Butzlaff, R. (2000). Can music be used to teach reading? Journal of Aesthetic Education, 34(3/4), 167-178.
This study tests the hypothesis that instruction in music improves performance in reading. The researcher conducted two meta-analyses. The first meta-analysis included 29 studies examining the correlation between music instruction and reading performance. The second meta-analysis included six studies with experimental research designs examining whether music instruction causes increases in reading achievement.
The first meta-analysis of correlational studies demonstrated a significant, positive correlation between music instruction and students’ scores on standardized reading tests or verbal scores on the Scholastic Assessment Test (SAT) for high school students. The mean effect size was small, but robust.
The second meta-analysis of experimental studies yielded no reliable effect. Music study did not improve reading for children in elementary grades.
Significance of the Findings:
This study finds that music education is related to reading achievement. This finding may be relevant to educators, reading specialists, and school districts considering implementing music programs or interventions designed to enhance reading ability, as well as program development.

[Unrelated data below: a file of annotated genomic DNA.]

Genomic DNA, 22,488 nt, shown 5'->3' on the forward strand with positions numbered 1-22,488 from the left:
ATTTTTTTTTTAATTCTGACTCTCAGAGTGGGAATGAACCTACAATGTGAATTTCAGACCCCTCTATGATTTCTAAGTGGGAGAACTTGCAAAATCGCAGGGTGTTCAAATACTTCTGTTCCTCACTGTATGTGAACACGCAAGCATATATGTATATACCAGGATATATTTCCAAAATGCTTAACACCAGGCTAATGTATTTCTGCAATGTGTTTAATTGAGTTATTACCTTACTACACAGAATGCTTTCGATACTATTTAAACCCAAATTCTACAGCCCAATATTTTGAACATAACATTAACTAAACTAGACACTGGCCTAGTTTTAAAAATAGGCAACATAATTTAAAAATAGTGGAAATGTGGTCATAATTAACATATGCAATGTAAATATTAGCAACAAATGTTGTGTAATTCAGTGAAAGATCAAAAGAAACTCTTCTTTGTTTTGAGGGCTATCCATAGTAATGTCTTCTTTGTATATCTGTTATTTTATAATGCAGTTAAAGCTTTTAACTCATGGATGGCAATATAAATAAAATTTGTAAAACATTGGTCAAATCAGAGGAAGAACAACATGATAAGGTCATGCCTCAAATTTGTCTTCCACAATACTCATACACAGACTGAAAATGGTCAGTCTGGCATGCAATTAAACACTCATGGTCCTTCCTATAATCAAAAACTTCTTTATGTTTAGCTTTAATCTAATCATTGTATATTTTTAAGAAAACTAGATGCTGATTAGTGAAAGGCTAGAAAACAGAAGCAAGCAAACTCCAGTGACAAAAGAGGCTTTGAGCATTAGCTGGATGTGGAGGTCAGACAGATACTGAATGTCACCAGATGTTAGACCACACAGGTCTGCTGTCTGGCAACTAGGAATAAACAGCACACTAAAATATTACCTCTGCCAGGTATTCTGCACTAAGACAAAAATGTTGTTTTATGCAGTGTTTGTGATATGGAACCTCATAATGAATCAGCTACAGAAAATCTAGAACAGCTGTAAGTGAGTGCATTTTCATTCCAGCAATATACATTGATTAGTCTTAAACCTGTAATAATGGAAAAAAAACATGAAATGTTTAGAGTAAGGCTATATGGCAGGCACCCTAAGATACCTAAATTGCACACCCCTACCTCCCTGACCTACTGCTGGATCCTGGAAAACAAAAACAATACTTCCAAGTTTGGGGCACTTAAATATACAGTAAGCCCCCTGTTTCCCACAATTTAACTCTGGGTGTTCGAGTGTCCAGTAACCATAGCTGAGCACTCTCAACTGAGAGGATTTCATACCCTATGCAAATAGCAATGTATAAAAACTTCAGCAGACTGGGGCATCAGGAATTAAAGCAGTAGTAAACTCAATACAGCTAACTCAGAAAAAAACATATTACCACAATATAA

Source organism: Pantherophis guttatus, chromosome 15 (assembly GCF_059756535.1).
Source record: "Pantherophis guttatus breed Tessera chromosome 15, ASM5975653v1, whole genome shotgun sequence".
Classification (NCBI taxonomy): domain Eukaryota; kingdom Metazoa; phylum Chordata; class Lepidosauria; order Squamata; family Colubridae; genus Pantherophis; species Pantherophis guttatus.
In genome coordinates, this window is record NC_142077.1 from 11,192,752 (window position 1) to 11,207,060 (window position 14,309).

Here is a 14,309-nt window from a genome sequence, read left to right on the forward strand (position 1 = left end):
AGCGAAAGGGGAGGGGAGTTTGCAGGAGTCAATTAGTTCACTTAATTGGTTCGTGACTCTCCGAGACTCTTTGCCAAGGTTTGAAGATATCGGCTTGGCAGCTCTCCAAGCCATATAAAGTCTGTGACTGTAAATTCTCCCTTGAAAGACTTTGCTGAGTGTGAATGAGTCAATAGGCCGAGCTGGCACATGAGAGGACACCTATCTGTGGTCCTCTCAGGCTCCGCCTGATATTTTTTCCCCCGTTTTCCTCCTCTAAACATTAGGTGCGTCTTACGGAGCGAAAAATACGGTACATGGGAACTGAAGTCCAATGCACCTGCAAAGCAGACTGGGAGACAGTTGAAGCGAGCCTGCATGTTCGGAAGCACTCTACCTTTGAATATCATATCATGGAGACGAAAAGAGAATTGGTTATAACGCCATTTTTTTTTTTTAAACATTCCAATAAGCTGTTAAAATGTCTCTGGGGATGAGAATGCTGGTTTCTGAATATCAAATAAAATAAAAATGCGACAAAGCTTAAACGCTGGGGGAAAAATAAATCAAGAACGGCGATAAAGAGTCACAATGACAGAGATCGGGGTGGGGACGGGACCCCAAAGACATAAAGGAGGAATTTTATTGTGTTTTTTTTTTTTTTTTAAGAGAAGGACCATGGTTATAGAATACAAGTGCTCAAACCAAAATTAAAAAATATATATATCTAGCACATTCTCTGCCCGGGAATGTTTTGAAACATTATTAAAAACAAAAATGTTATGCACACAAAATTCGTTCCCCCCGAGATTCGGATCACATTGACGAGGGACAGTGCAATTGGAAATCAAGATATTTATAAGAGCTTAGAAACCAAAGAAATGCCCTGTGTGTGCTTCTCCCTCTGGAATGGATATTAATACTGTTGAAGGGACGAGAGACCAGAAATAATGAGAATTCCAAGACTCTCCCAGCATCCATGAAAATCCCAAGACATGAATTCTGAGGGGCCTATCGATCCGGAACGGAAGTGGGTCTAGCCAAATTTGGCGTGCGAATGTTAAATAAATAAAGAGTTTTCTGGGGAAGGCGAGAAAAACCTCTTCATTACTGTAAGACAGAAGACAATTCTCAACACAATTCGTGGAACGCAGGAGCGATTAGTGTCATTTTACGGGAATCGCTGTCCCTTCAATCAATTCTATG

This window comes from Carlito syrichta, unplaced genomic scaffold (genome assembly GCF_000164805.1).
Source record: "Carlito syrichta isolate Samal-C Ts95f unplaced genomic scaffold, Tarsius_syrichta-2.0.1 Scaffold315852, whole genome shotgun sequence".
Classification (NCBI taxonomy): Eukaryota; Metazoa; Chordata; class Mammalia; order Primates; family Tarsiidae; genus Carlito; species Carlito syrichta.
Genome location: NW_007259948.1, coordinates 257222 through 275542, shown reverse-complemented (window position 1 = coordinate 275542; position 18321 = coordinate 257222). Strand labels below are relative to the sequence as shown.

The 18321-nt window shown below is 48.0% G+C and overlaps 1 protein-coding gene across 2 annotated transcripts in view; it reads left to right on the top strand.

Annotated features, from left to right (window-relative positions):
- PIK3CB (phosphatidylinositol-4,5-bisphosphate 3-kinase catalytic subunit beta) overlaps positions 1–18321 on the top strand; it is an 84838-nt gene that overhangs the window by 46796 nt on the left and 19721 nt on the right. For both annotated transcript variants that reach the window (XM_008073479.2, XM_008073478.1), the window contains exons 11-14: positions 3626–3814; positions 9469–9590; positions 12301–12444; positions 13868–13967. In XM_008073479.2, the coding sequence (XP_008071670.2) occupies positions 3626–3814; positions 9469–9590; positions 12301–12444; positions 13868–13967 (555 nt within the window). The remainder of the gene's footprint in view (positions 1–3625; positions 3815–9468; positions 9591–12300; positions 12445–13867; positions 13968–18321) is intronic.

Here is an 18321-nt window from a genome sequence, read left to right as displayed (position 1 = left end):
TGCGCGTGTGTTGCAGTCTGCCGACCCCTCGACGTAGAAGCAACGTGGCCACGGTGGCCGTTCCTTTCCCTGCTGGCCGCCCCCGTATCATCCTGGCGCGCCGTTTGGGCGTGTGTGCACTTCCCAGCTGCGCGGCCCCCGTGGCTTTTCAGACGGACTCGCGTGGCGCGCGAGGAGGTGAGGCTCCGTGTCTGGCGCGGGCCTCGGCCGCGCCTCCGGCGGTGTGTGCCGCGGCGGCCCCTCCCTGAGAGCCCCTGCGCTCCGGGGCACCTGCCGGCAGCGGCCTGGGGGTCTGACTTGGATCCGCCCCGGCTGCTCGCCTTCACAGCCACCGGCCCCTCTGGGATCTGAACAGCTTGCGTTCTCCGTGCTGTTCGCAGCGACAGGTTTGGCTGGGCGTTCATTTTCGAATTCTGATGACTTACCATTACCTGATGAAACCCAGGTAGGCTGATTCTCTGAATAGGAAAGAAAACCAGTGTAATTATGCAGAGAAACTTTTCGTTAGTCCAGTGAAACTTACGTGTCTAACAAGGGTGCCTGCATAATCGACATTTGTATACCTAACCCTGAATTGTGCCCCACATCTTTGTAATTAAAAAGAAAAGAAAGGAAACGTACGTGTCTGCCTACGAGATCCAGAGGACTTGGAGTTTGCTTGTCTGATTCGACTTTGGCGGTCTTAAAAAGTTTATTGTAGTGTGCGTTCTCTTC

The meta-analyses involved three basic steps: (1) a literature search for all possible studies, both published and unpublished, in the defined population; (2) identification and categorization of the relevant characteristics and results of the studies; and (3) conversion of outcomes to comparable effect size measures. Criteria for study inclusion were that study design included: (1) a standardized measure of reading used as the dependent variable; (2) a test of reading that followed music instruction; and (3) statistical information that was sufficient to allow for effect size calculation.
Limitations of the Research:
The basic limitations of this research are those associated generally with the use of meta-analytic techniques—it combines data from different studies conducted under varying circumstances that perpetuates an inherent bias toward published articles because the researcher may fail to uncover unpublished studies. Specific to this research, the very small number of relevant studies (only six) used in the meta-analyses of experimental studies, coupled with the significant heterogeneity of effect sizes and vulnerability to researcher expectancy effects pose further limitations. Finally, while the meta-analysis of correlational studies provides evidence of a relationship between music instruction and reading achievement, it does not permit the conclusion to be drawn that music instruction leads to greater reading achievement. Studies of correlational design cannot prove causal relationships.
Questions to Guide New Research:
Does music instruction lead to (cause) greater achievement in reading? How does instruction in music enhance reading ability?